*Gee, I wonder where they got that idea from?

Movies remain as big as they ever were on television, but there's been a shift.  Instead of blockbuster theatrical premieres from the networks, and afternoon or late night movies from local stations, most movies today are broadcast on cable, and channels such as HBO and TCM give them to you unedited and without commercial interruption.  Remember how people used to complain about that?  And whereas even married couples used to sleep in separate beds, if you're lucky you can probably catch a glimpse or two of a bare breast now, at least if you have HBO or Cinemax.  Anyway, there are so many movies on TV now, and each one of them runs so many times a week, there's an entire section devoted to listing them - it's called, appropriately enough, "The Big Movie Guide," and it runs for 31 pages. You can find it in the back of the issue, right after the ad for the tarot readings.


It's been a strange issue to review, because the difference between this issue and one from, say, the '80s is far greater than the difference between that '80s issue and one from the late '50s. In the later case there were major cosmetic changes, to be sure, and the programming habits of individual stations could be somewhat erratic, but at least it was recognizable as the same type of creature.  Perhaps that's what makes this one so hard to follow, the fact that it's so different, so chock full of information that one doesn't even know where to begin to look.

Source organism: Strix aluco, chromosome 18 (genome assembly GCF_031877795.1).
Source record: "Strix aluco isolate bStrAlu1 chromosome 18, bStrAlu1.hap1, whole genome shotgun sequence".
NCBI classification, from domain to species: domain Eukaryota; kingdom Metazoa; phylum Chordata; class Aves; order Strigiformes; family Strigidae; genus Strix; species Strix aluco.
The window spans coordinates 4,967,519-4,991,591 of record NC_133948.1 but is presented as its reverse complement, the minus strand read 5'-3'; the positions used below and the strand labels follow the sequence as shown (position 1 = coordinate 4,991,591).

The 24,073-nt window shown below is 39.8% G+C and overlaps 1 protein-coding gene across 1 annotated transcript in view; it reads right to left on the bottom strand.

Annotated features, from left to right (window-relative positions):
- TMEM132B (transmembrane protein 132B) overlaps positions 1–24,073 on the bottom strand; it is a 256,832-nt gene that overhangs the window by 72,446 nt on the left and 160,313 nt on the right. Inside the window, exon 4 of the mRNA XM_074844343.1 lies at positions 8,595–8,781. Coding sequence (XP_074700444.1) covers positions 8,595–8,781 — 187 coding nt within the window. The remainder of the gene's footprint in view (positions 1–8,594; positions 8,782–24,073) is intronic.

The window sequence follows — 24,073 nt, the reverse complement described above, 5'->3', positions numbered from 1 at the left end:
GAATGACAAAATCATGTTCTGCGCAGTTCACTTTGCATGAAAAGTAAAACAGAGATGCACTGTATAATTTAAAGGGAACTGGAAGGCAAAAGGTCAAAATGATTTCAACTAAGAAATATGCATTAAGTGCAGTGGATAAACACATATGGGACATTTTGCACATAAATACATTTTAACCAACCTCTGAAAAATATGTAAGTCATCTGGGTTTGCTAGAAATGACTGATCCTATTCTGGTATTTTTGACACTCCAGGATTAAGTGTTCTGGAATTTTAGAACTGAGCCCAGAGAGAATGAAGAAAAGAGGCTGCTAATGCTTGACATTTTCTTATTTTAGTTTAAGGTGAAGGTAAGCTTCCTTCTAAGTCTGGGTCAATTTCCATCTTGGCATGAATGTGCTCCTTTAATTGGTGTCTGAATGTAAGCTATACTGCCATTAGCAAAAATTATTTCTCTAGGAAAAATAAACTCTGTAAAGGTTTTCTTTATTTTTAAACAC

And this only covers some of the stations available!
There are 10 local stations listed, and an additional 74 cable listings to choose from.  It's the ultimate in individualism, and when we look back over the years, we remember talk about the '80s being the decade of greed, and the '90s and early '00s being the time when the stock market took off and made everyone wealthy and prosperous until they weren't.  In the same way, we've seen television progress from a relative handful of local stations to increasing choices, first a number of cable networks and then an overwhelming number, a fourth broadcast network and then a fifth*, video cassettes and then DVDs and now streaming video enabling you to watch what you want when you want, even an entire season over a weekend, which means you're no longer subject to the programming decisions of others; and running through all this is a certain glorification of the individual.  And so we ask: has television promoted this, with its evolutionary choices driving the expectations people have about other aspects of their lives, or is it simply a mirror of how people feel regarding life in general, with television adjusting to that new reality?  Six of one, half a dozen of the other, in all likelihood, and yet - like the chicken and the egg, to belabor another cliche if we must - one of these schools of thought must have played a more dominant role, informed the other in some pivotal way.  Perhaps we need The Most Interesting Man in the World to tell us the truth.

*For some reason, PBS has never been counted as one of the Big Three, now the Big Four with the addition of Fox, and I'm simply following that convention.  Sorry, CW.

I'm not surprised that TV Guide changed its format, going to a bigger size and eliminating local programming. In a way, it's more surprising that it didn't happen sooner; I had been a loyal subscriber to TV Guide since 1972 and had read it going back years before that, but I'd stopped reading it three or so years before this; I'd actually gotten to where I'd ignored it for three or four months, never even opening the cover, before I got around to canceling the subscription altogether. It's true that it's more convenient to look programs up on the computer or through the channel guide from your cable or satellite provider, but it takes a bit of effort (I seldom get past the sports channels), and to be perfectly honest, it's nowhere near as much fun.